A Tree for 2017

A Tree for 2017

The revelation that upwards of a thousand Russian athletes have used drugs to secure their Olympic sporting victories grinds uncomfortably with events in Europe, America, North, South, West and East Africa, the Philippines and the South China Sea. It wraps up a year of profound shock for people trying to make sense of what they were taught as children and what standards they would like for their own followers.

So unpredictable has the year been that I am reluctant even to use the words ‘wraps up’. Who knows what the few remaining days may yet have in store?

I have to confess that nothing in my eighty-five years has ever made me cry as much as the story of the drugged athletes. I weep for them, for those who set up their corruption, for the many who lost their rightful prizes and honour to cheating. I weep for parents, mentors and teachers struggling to impart standards of decent neighbourly behaviour to a society that has forgotten that Sun Szu’s real art of war was to never go to war. Most of all I weep for the grandchildren – yours and mine – for some of whom these events will be an example to be followed, without getting caught. Damn all those whose purpose is to destroy, not build.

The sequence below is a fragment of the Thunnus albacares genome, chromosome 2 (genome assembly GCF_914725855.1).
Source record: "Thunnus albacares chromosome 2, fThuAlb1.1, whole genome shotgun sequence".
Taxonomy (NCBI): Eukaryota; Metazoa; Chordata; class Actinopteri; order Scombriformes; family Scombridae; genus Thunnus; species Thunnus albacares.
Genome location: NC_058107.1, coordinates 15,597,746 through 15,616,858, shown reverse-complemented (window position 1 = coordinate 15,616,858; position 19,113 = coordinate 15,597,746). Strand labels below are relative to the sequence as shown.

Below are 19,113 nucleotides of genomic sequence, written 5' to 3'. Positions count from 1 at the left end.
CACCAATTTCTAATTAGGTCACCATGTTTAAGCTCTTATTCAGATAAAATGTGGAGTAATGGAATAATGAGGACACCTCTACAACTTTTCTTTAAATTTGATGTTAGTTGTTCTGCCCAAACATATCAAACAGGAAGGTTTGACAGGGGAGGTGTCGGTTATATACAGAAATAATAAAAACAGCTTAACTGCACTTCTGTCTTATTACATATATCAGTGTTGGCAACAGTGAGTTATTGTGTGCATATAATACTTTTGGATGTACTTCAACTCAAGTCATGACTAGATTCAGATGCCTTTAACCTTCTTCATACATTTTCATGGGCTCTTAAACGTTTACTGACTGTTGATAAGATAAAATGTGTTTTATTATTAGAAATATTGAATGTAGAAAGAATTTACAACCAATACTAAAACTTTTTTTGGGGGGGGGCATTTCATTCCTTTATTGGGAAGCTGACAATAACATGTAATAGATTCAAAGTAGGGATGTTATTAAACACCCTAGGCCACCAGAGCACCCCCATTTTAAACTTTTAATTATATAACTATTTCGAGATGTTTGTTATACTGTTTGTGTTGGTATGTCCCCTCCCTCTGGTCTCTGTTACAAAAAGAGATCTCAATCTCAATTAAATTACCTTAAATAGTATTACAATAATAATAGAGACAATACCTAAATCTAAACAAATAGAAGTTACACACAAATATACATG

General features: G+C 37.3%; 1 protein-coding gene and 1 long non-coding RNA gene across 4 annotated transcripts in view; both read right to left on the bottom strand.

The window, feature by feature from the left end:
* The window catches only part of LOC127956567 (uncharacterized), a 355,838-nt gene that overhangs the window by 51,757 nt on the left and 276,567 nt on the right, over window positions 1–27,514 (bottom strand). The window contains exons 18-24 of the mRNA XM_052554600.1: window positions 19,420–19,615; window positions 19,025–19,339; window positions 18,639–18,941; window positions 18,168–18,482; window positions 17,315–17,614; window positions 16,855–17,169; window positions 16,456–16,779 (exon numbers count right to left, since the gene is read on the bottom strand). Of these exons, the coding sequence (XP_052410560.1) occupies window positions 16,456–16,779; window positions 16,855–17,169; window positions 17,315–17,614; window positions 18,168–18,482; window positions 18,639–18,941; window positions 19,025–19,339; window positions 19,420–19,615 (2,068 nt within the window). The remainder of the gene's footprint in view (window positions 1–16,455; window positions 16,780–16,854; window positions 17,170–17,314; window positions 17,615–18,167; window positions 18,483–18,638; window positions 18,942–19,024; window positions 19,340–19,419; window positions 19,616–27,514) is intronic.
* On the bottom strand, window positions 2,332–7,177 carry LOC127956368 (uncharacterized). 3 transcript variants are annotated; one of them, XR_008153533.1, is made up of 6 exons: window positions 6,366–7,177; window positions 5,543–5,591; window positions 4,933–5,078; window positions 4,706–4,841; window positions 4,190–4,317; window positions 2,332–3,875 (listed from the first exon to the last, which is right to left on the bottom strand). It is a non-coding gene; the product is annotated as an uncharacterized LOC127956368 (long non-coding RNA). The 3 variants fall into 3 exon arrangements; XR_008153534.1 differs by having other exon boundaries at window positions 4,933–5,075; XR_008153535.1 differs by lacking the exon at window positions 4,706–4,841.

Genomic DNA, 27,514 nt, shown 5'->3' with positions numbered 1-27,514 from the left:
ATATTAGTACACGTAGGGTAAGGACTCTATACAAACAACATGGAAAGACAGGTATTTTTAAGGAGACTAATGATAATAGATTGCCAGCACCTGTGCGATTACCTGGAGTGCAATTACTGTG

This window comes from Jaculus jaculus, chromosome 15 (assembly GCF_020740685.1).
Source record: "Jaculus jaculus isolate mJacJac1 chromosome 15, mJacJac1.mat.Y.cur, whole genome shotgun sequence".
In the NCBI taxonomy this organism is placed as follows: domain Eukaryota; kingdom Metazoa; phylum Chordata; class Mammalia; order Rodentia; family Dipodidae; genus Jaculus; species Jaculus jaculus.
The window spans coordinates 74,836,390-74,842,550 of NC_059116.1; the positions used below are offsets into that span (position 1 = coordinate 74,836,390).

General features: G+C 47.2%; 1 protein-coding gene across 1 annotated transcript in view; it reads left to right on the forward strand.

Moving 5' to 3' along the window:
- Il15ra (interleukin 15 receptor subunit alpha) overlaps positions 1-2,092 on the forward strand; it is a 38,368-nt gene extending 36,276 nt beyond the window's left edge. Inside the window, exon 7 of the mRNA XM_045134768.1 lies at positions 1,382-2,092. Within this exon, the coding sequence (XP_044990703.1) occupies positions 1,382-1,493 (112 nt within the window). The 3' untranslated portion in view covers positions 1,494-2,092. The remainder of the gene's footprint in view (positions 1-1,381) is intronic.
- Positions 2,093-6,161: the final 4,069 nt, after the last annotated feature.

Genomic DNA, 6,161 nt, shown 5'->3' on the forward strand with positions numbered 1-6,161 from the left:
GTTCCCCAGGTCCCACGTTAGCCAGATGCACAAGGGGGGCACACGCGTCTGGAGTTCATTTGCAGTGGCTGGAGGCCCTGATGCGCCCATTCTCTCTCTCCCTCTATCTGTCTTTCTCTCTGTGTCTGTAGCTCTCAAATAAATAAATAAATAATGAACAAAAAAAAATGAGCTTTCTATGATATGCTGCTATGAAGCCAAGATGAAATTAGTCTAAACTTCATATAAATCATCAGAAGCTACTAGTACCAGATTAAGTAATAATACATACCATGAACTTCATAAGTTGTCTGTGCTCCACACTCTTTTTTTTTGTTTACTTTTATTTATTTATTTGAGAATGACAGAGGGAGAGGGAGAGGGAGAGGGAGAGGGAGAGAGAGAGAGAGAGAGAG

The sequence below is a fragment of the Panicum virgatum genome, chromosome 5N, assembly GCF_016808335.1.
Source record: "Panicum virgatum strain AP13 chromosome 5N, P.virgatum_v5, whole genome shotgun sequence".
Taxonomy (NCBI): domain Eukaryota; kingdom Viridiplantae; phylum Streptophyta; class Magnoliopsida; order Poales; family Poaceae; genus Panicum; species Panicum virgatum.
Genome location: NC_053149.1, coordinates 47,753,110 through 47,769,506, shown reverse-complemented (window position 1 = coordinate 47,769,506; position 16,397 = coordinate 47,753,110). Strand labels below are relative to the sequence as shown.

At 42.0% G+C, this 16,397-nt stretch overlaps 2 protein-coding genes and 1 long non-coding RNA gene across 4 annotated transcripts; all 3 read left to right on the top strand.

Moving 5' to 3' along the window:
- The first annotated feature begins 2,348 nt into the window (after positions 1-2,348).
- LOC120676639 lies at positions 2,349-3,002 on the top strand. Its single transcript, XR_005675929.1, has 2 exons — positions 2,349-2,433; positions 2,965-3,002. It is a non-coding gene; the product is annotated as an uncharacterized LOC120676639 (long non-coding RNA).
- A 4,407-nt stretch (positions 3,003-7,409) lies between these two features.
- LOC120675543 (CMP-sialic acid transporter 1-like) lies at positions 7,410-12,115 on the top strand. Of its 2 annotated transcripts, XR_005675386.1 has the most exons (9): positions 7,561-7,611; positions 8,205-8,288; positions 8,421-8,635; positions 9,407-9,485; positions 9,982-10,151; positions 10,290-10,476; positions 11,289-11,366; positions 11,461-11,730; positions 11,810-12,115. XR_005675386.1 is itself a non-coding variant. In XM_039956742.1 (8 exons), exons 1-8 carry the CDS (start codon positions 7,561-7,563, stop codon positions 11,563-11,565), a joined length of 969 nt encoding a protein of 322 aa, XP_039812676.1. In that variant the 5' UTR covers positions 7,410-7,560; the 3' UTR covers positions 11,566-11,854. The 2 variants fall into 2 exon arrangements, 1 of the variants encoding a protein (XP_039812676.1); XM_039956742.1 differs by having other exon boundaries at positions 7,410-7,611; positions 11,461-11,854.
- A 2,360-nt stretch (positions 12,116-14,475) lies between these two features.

But every problem is an opportunity in waiting. 2017 will be a tough year for many people. Could we set our sights on a Tree on the other side of the Field – one unique to each of us – so that we may say in twelve months’ time: ‘it may have been only a small change for the better but it improved other people’s lives’?

Here are five suggestions for what that Tree might be – but with the caveat that the one you invent for yourself will always be better than any of them.

When you see a wrong speak up not with a criticism but with a positive suggestion for putting it right.

Join in politics, local or national, and engage to make them fun and useful. If you don’t they will continue to bore you – and won’t deliver what you want them to.

Learn to ask questions of everyone you meet – and listen to the answers. Your curiosity will increase in leaps and bounds. What is more, you will become an interesting person yourself.

Read some philosophy every week. It will keep your brain working and enable you to join in any conversation. It is the best life-long learning programme you can adopt.

Stop and watch, or listen to, a beautiful event for an hour every week – maybe a sunset, perhaps a painting, a piece of classical music. Use time to think why you are here and what will make your life worthwhile. Then realise that that will depend on what you do for others.

We cannot let 2017 defeat us. We have got to win this one.